by Katie Vetro
Technology Integrator K-5
Meet Dash and Dot! Created by Wonder Workshop, they are a robotic duo that help students at Buxton Center Elementary School learn about the fundamentals of computer coding. They arrived at school in the fall, and their presence has been greeted with excitement and engagement since that time.
Dash is the big guy, and has the wheels to prove it. He can be programmed to do a variety of tasks, including driving, dancing, delivering messages, and even playing the xylophone. Dot, his sidekick, sits in a chair. This makes him stationary, but you can pop him out and roll him around. He can be programmed to sing, light up like a disco ball, and he will try to predict the future like an old-school Magic 8 ball.
With lessons from me in the lab or with their teacher in the classroom, students use Dash and Dot to learn coding basics. There is a suite of apps available to us from Wonder Workshop. Students start by experimenting with manual controls in the Wonder app. By using a controller, students can learn about the range of movements and possible activities Dash and Dot can participate in.
From there, students learn basic commands using block coding in the Blockly app. Further lessons include the purpose of and how to code loops, functions, and if/then/else statements. Students put these skills to good use by programming the robots for a dance party or to deliver messages in the building. If students demonstrate a desire to dig even deeper, they can then check out the Swift Playground app from Apple, which takes their basic block coding knowledge and grows it through tutorials and practice with Swift coding.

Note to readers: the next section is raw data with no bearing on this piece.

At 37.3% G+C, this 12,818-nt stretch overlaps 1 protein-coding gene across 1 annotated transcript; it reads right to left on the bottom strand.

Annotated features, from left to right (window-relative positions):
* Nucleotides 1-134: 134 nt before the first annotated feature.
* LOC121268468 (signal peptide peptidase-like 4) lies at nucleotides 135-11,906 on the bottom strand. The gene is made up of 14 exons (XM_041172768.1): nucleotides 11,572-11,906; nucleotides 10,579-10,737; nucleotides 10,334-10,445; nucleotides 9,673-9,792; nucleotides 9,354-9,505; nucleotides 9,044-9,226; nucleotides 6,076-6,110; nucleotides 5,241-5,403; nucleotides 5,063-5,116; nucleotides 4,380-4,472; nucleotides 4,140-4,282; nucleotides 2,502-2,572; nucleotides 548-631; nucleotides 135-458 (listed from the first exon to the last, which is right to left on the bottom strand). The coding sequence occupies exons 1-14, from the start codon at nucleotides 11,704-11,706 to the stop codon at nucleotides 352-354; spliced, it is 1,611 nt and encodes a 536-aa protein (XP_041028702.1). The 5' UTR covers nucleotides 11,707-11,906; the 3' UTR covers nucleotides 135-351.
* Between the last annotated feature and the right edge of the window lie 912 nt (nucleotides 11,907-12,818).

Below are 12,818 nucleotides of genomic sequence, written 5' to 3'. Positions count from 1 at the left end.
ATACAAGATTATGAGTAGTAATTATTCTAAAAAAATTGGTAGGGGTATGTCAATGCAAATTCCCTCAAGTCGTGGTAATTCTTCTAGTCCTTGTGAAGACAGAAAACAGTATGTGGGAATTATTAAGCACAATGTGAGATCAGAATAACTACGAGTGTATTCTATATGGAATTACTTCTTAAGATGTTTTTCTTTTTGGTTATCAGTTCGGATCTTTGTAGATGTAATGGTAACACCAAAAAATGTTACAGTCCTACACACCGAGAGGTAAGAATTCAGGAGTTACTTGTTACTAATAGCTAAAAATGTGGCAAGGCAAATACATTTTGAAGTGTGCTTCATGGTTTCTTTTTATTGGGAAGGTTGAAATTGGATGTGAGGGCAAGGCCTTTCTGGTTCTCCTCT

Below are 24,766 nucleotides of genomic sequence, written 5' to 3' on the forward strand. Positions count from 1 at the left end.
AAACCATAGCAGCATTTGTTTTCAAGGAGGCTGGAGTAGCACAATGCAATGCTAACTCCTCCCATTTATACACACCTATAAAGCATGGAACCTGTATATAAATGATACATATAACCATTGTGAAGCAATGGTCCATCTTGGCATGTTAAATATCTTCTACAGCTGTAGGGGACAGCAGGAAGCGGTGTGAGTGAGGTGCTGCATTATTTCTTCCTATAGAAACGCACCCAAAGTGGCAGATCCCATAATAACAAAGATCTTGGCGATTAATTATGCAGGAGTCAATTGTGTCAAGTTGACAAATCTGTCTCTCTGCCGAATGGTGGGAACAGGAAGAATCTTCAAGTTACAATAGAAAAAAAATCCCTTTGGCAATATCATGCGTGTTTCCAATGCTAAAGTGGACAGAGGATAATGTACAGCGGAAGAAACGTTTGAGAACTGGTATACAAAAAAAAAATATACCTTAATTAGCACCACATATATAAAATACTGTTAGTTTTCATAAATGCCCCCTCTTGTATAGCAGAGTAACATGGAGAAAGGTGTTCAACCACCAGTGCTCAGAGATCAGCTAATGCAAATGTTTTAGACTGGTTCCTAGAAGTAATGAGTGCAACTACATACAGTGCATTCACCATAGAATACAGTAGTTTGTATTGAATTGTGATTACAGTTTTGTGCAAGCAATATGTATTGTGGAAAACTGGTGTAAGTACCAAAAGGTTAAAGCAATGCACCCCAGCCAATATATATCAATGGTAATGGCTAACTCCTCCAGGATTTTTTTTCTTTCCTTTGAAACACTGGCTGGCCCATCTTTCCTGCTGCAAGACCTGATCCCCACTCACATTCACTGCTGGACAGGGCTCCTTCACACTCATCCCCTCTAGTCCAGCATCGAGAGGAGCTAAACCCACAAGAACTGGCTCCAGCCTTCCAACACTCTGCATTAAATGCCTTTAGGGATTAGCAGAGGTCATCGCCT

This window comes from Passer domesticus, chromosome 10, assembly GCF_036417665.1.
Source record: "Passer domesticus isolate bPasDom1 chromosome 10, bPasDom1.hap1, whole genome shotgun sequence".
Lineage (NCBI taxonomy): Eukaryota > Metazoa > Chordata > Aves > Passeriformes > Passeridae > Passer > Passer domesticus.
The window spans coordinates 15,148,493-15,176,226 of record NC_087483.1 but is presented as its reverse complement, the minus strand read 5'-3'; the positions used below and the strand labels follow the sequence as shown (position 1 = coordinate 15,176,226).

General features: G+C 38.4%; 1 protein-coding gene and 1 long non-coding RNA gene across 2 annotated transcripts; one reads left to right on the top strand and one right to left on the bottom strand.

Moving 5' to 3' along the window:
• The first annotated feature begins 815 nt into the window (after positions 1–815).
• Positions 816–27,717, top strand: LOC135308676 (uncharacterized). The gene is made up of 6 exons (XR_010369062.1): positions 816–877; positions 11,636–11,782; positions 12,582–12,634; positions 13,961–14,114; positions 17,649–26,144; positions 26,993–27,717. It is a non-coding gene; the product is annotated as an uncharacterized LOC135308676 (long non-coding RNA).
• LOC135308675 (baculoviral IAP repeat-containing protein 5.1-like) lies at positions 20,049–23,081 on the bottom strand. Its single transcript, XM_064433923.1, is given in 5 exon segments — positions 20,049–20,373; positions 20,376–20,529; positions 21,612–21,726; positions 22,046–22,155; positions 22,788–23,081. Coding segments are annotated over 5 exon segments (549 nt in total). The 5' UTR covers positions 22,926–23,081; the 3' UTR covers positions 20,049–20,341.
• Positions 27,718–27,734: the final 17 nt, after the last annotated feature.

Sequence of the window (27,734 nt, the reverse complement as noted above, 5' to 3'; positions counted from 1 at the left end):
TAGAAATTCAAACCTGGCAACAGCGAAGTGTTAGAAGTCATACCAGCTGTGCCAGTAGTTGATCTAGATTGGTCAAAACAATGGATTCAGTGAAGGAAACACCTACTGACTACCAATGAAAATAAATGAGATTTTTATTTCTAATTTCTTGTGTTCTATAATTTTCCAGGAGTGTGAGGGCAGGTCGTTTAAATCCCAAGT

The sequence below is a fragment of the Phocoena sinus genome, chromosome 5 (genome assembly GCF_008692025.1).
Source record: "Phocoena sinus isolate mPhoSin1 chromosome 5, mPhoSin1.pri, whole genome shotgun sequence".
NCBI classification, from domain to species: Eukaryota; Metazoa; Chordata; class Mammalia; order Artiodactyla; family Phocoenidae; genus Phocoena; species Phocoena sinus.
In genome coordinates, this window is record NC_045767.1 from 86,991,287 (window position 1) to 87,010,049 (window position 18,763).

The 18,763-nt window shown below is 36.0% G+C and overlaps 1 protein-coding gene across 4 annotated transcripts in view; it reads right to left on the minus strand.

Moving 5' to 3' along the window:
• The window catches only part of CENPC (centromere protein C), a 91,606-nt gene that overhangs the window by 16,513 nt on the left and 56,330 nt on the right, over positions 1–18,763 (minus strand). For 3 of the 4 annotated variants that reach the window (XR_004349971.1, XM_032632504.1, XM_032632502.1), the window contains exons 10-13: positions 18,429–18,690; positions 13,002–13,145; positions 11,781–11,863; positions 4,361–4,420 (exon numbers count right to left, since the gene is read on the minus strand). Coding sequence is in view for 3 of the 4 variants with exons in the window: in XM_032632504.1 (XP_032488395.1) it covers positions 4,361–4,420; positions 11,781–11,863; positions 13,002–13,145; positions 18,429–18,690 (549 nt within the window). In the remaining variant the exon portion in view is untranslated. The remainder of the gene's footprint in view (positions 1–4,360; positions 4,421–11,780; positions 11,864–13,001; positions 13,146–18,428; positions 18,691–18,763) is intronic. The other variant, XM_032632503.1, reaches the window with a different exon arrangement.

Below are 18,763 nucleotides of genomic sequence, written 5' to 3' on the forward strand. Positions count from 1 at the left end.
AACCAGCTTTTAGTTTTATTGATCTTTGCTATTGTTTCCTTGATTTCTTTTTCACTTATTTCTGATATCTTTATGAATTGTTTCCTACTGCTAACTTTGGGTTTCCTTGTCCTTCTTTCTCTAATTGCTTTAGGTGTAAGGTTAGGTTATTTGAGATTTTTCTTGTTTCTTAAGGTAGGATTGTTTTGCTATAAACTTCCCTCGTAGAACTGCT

Connor (left) and Jaden from Ms. Earley’s class
code their Dash for a dance party.
Students have been eager to learn and engage with the robots. As students become familiar with the coding, it can be used for a variety of purposes, such as sharing and demonstrating character traits from a book a student is reading, to assist in a presentation, and more. I have been particularly impressed with the students’ willingness to try, “debug,” and retry as necessary and with lots of excitement.